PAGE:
Gould's argument is pretty straightforward, but needs an essay several pages long to explain the backdrop of the real meat of the argument; delving into the general morphology of the order carnivora, comparing pandas to bears and other relatives, explaining the mechanism of the human thumb vs. the panda thumb all lead up to a basis for putting it all together into a simple premise.
"The radial thumb is...a contraption, not a lovely contrivance."Gould is assuming that an omnipotent creator would either give the panda the same thumb he gave other animals (especially since all the parts are there to do so), or he would build an entirely new type of thumb from entirely new body parts that simply do not exist in other species. There's logic in this, no doubt. The panda's thumb is essentially a thumb that is designed the hard way, so to speak, when at least one more elegant solution to the construction problem exists, and one might suppose other elegant solutions could be made. (If you were a mechanical engineer, you probably could think of one or two easily, I imagine.)
One of the things about this argument that I find interesting is that, aside from acknowledging the possibility of a creator, it also runs counter to what I've heard from other atheists. Often those who promote the idea of evolution over creationism will point to the similarities between creatures and say that those similarities indicate common ancestry. Gould seems to be implicitly confirming what many creationists will say in response to such an argument: that common design implies a common designer. After all, why should God re-create the thumb for humans when a perfectly good thumb already exists in other primates? It's that very argument that creationists love to use (and the average evolutionist pooh-poohs) that is the very basis for Gould's argument here. Why shouldn't God use a pre-existing design, or, if there was a good reason not to, why wouldn't God make something new rather than cobble together a thumb from second-hand parts, so to speak.
When I was a kid, I got some Legos in a McDonald's Happy Meal. The small collection of Legos was designed to make something specific, like a little racecar. Now, I could make that racecar, sure, but the real fun was in making something new and unexpected out of those parts. Could I position the wheels closer together so that they functioned like gears? Could I make a car that bore little or no resemblance to the intended car design? If I really wanted to get creative, I could have asked my parents to buy me more Legos, but tinkering was fun and stimulating. Is it a sure thing that God would not also think so? As I could think of my attempts to combine the same set of Legos in different ways a way of showing my creativity, could not God also wish to show His creative side by combining the same set of bones, muscles and tendons in varying and surprising ways? Is nature's variety God's way of showing us that there's more than one way to skin a cat?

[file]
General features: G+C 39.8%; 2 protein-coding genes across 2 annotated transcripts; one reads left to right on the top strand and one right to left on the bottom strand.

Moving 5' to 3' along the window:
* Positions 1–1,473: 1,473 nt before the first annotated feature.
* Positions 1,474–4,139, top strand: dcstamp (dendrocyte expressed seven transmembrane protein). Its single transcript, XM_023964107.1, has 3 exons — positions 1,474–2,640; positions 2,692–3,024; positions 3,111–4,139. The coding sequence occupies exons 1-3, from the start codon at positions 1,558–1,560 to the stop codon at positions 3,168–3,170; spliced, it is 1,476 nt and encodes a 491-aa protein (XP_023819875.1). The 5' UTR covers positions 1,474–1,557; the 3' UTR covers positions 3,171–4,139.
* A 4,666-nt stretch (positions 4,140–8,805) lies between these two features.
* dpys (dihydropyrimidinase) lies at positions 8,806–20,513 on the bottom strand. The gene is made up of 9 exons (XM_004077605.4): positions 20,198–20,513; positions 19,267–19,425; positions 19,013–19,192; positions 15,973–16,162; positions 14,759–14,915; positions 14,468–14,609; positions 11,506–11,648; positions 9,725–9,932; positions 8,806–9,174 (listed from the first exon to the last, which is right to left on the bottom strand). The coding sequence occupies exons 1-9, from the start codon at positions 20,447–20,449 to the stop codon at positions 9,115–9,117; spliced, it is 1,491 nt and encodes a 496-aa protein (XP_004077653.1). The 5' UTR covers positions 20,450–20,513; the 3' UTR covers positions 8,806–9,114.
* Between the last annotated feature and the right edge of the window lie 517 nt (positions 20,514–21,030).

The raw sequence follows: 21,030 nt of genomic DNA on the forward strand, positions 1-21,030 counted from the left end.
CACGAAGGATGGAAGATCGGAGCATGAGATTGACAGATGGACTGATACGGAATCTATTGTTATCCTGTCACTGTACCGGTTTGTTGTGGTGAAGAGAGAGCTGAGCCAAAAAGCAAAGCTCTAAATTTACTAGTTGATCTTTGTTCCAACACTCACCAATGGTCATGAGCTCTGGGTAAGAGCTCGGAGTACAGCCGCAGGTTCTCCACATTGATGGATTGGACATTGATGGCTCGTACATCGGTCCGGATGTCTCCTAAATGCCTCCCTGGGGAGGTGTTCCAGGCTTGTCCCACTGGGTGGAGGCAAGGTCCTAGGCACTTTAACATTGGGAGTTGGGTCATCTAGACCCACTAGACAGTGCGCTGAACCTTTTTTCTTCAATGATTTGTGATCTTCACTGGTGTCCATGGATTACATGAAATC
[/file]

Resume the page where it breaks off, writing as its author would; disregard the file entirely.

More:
While I do think that Gould's argument is very strong (and has resulted in my wanting to read some of Darwin's books, particularly the one on orchids, which must be a blast), what's really missing in the story here to truly address the concerns of a theist is more info on the theological side. While Gould takes time to unpack all the baggage of ursine bone structure, when it comes to dealing with the question of creationism, he simply assumes the proper action of an omnipotent creator.
"If God had designed a beautiful machine to reflect his wisdom and power, surely he would not have used a collection of parts generally fashioned for other purposes."So many arguments against the existence of God boil down to this sentence with different phrases inserted in the underlined spaces. "If God was really good, surely he would have spared my mother Alzheimer's." "If God didn't want me to have sex with whomever I want whenever I want, surely he would not make it feel so darn good." "If God wanted me to believe in him, surely he would give me a million dollars." In short, assume you know what God would do or how he would think, and base your beliefs around that assumption.
The fact is, maybe Gould is right. I mean, it sounds reasonable. However, there are a lot of things that sound reasonable, but aren't necessarily so. "Humans are designed in a manner so high above the other animals in dexterity, intelligence and other factors that surely we are the apex of creation." That's something that sounds quite reasonable to most people, but evolutionary biology shows that this is not the case at all, or at least it doesn't follow in direct logical progression.
You know what I think? I think there are (at least) two things in the universe that are simply beyond our ability to fully comprehend. One of them is the full story of the origin of life as we currently know it, and the other is the mind of God. Maybe instead of fighting over who has come closer to arriving at unattainable knowledge, we could just enjoy the journey? Probably not likely, but that's my personal plan.